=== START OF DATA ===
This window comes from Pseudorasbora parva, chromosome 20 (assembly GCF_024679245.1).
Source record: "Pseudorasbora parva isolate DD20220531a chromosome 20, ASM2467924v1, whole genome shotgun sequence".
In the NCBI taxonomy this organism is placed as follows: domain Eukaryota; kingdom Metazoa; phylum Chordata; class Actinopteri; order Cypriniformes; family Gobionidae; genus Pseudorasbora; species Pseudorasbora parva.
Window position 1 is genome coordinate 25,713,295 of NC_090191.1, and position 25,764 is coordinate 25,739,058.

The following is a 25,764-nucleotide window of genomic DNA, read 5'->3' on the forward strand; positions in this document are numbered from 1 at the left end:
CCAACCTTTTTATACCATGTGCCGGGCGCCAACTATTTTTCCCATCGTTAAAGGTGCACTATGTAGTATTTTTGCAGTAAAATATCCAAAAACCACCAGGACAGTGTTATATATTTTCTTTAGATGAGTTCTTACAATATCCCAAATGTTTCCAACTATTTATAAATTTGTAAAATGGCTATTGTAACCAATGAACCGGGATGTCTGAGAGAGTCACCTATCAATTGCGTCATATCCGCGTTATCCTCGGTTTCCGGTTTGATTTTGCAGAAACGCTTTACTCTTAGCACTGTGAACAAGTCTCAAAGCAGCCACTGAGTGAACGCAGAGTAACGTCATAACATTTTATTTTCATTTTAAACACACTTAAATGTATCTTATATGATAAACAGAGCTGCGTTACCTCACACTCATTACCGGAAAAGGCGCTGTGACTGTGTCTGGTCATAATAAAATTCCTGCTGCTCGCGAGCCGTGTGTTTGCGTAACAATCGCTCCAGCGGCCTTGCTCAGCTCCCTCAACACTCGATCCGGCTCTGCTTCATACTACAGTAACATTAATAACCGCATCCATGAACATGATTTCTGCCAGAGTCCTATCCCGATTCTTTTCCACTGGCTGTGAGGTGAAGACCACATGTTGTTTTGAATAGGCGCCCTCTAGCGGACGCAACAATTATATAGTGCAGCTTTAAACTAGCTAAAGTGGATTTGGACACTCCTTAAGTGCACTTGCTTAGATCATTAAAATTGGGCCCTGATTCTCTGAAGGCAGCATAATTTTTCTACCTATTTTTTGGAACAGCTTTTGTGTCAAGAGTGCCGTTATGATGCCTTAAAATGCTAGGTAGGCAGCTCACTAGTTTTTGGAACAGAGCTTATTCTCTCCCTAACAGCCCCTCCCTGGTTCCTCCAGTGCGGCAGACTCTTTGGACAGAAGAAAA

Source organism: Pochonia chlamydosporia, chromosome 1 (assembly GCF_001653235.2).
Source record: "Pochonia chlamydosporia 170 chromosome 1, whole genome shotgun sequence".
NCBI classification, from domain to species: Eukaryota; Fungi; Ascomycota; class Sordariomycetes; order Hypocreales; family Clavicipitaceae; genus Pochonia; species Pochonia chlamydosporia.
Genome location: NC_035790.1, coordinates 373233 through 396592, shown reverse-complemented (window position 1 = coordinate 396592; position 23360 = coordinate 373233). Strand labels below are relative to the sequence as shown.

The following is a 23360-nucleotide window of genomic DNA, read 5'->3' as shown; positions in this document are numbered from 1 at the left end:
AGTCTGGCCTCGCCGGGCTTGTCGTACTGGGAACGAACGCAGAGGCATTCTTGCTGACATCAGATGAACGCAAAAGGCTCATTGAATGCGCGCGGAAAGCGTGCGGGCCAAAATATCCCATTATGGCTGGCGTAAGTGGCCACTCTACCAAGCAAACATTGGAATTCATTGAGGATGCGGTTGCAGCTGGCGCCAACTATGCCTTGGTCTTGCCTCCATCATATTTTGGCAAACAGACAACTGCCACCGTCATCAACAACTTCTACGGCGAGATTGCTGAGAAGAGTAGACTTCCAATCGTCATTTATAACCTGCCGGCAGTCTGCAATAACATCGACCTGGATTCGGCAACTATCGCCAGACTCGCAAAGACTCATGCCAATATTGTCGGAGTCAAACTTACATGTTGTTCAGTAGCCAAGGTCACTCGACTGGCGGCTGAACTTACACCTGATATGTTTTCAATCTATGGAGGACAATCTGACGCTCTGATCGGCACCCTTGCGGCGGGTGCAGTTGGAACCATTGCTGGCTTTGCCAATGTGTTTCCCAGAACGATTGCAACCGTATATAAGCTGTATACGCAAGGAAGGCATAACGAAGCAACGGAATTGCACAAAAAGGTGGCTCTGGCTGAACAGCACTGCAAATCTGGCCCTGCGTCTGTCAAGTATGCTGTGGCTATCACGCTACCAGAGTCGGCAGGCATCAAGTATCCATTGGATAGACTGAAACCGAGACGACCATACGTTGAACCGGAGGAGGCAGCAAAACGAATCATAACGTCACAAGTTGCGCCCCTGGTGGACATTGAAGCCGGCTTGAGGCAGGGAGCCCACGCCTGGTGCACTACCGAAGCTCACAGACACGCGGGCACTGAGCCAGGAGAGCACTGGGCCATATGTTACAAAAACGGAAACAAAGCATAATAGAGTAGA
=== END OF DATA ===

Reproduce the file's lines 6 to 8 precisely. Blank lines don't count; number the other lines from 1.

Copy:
CCAACCTTTTTATACCATGTGCCGGGCGCCAACTATTTTTCCCATCGTTAAAGGTGCACTATGTAGTATTTTTGCAGTAAAATATCCAAAAACCACCAGGACAGTGTTATATATTTTCTTTAGATGAGTTCTTACAATATCCCAAATGTTTCCAACTATTTATAAATTTGTAAAATGGCTATTGTAACCAATGAACCGGGATGTCTGAGAGAGTCACCTATCAATTGCGTCATATCCGCGTTATCCTCGGTTTCCGGTTTGATTTTGCAGAAACGCTTTACTCTTAGCACTGTGAACAAGTCTCAAAGCAGCCACTGAGTGAACGCAGAGTAACGTCATAACATTTTATTTTCATTTTAAACACACTTAAATGTATCTTATATGATAAACAGAGCTGCGTTACCTCACACTCATTACCGGAAAAGGCGCTGTGACTGTGTCTGGTCATAATAAAATTCCTGCTGCTCGCGAGCCGTGTGTTTGCGTAACAATCGCTCCAGCGGCCTTGCTCAGCTCCCTCAACACTCGATCCGGCTCTGCTTCATACTACAGTAACATTAATAACCGCATCCATGAACATGATTTCTGCCAGAGTCCTATCCCGATTCTTTTCCACTGGCTGTGAGGTGAAGACCACATGTTGTTTTGAATAGGCGCCCTCTAGCGGACGCAACAATTATATAGTGCAGCTTTAAACTAGCTAAAGTGGATTTGGACACTCCTTAAGTGCACTTGCTTAGATCATTAAAATTGGGCCCTGATTCTCTGAAGGCAGCATAATTTTTCTACCTATTTTTTGGAACAGCTTTTGTGTCAAGAGTGCCGTTATGATGCCTTAAAATGCTAGGTAGGCAGCTCACTAGTTTTTGGAACAGAGCTTATTCTCTCCCTAACAGCCCCTCCCTGGTTCCTCCAGTGCGGCAGACTCTTTGGACAGAAGAAAA

Source organism: Pochonia chlamydosporia, chromosome 1 (assembly GCF_001653235.2).
Source record: "Pochonia chlamydosporia 170 chromosome 1, whole genome shotgun sequence".